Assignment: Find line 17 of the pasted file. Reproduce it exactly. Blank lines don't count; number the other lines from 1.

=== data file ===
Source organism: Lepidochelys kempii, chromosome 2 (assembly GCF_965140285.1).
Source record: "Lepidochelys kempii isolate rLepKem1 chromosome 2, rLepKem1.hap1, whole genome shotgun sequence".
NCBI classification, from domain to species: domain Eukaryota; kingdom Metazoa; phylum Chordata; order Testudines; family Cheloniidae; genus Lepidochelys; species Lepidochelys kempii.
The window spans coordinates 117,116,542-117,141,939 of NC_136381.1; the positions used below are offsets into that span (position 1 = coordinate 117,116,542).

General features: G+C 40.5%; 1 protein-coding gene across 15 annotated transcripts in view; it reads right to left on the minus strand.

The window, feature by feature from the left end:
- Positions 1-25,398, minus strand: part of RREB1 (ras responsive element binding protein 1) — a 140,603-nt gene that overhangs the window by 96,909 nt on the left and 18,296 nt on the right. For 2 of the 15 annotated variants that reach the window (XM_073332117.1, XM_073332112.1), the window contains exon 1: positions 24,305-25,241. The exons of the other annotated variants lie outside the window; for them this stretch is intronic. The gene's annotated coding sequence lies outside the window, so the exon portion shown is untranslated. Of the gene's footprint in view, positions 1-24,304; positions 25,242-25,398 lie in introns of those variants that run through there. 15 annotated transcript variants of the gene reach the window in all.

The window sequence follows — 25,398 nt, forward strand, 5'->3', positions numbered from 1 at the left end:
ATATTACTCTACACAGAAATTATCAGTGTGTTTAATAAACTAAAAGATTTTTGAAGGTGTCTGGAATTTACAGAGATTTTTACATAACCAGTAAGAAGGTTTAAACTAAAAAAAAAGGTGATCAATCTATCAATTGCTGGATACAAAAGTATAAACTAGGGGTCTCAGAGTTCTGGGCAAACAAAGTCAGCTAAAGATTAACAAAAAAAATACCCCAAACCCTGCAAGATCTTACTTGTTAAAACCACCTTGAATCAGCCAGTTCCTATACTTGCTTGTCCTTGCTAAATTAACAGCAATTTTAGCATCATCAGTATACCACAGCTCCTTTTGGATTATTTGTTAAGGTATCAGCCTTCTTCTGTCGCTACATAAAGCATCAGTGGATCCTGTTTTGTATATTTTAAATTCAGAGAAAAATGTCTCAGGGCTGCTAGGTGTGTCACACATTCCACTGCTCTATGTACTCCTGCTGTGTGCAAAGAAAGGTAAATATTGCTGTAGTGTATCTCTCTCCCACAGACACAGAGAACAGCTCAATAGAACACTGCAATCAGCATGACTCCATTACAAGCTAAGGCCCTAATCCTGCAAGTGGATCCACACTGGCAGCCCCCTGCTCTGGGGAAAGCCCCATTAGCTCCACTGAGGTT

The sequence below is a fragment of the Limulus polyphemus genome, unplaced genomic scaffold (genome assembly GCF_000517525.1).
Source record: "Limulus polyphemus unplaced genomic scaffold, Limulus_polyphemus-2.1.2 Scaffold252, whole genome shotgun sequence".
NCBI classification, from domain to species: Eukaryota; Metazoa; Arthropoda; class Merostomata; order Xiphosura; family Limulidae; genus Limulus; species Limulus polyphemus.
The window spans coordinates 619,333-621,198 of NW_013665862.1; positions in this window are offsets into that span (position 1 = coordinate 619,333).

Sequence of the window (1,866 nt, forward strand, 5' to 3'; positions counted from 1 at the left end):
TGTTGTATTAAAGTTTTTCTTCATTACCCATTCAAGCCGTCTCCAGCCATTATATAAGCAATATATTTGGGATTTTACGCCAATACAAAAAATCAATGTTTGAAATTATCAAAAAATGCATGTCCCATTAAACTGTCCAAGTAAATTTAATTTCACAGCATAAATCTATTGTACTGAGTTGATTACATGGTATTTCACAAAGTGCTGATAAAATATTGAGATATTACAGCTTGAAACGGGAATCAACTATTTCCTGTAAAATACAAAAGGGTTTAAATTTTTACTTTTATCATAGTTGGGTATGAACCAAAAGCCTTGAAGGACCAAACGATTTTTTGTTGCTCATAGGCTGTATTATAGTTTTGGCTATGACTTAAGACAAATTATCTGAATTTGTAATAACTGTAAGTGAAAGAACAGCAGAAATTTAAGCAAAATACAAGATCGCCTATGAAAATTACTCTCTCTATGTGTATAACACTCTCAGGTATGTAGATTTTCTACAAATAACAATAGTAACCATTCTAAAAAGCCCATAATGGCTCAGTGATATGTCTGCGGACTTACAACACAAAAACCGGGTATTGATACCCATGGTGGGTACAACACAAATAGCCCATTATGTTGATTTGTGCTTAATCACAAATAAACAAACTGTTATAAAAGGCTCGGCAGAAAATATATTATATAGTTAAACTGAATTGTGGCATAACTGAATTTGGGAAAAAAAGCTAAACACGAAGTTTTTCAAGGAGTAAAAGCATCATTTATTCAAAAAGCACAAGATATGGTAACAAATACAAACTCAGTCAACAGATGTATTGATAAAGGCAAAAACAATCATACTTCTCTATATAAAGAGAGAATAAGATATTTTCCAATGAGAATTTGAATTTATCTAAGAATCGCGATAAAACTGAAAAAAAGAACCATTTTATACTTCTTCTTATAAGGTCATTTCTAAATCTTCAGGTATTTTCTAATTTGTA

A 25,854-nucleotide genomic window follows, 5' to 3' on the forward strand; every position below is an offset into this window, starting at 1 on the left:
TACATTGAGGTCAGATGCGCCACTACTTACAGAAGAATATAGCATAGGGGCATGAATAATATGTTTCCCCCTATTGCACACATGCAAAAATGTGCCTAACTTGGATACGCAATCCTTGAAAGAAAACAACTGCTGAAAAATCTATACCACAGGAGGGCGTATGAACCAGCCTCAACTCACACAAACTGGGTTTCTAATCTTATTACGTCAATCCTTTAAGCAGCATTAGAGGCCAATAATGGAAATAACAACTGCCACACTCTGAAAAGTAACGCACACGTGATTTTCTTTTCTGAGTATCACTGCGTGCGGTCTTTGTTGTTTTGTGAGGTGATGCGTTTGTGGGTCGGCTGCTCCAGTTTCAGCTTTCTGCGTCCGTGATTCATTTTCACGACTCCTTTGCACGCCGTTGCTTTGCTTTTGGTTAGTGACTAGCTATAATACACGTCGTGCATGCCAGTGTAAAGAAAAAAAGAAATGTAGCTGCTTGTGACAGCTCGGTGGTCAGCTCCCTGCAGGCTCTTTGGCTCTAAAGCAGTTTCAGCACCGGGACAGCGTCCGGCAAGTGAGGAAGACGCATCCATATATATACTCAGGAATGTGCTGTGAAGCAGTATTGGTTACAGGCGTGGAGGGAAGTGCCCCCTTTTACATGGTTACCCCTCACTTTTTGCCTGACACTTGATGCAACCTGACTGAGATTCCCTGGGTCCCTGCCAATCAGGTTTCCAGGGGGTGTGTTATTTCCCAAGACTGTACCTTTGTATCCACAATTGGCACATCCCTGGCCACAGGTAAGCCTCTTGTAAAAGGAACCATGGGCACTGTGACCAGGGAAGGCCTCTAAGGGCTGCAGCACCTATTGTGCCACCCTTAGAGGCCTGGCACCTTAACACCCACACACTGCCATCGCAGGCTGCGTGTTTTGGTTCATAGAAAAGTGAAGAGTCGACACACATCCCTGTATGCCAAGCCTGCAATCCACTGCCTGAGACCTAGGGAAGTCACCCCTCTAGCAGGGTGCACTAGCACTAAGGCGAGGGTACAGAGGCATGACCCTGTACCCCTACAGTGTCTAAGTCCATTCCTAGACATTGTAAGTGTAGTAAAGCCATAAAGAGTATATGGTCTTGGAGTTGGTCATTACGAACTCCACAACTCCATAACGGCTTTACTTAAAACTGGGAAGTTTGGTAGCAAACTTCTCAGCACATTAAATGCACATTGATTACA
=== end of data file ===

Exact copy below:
TACATTGAGGTCAGATGCGCCACTACTTACAGAAGAATATAGCATAGGGGCATGAATAATATGTTTCCCCCTATTGCACACATGCAAAAATGTGCCTAACTTGGATACGCAATCCTTGAAAGAAAACAACTGCTGAAAAATCTATACCACAGGAGGGCGTATGAACCAGCCTCAACTCACACAAACTGGGTTTCTAATCTTATTACGTCAATCCTTTAAGCAGCATTAGAGGCCAATAATGGAAATAACAACTGCCACACTCTGAAAAGTAACGCACACGTGATTTTCTTTTCTGAGTATCACTGCGTGCGGTCTTTGTTGTTTTGTGAGGTGATGCGTTTGTGGGTCGGCTGCTCCAGTTTCAGCTTTCTGCGTCCGTGATTCATTTTCACGACTCCTTTGCACGCCGTTGCTTTGCTTTTGGTTAGTGACTAGCTATAATACACGTCGTGCATGCCAGTGTAAAGAAAAAAAGAAATGTAGCTGCTTGTGACAGCTCGGTGGTCAGCTCCCTGCAGGCTCTTTGGCTCTAAAGCAGTTTCAGCACCGGGACAGCGTCCGGCAAGTGAGGAAGACGCATCCATATATATACTCAGGAATGTGCTGTGAAGCAGTATTGGTTACAGGCGTGGAGGGAAGTGCCCCCTTTTACATGGTTACCCCTCACTTTTTGCCTGACACTTGATGCAACCTGACTGAGATTCCCTGGGTCCCTGCCAATCAGGTTTCCAGGGGGTGTGTTATTTCCCAAGACTGTACCTTTGTATCCACAATTGGCACATCCCTGGCCACAGGTAAGCCTCTTGTAAAAGGAACCATGGGCACTGTGACCAGGGAAGGCCTCTAAGGGCTGCAGCACCTATTGTGCCACCCTTAGAGGCCTGGCACCTTAACACCCACACACTGCCATCGCAGGCTGCGTGTTTTGGTTCATAGAAAAGTGAAGAGTCGACACACATCCCTGTATGCCAAGCCTGCAATCCACTGCCTGAGACCTAGGGAAGTCACCCCTCTAGCAGGGTGCACTAGCACTAAGGCGAGGGTACAGAGGCATGACCCTGTACCCCTACAGTGTCTAAGTCCATTCCTAGACATTGTAAGTGTAGTAAAGCCATAAAGAGTATATGGTCTTGGAGTTGGTCATTACGAACTCCACAACTCCATAACGGCTTTACTTAAAACTGGGAAGTTTGGTAGCAAACTTCTCAGCACATTAAATGCACATTGATTACA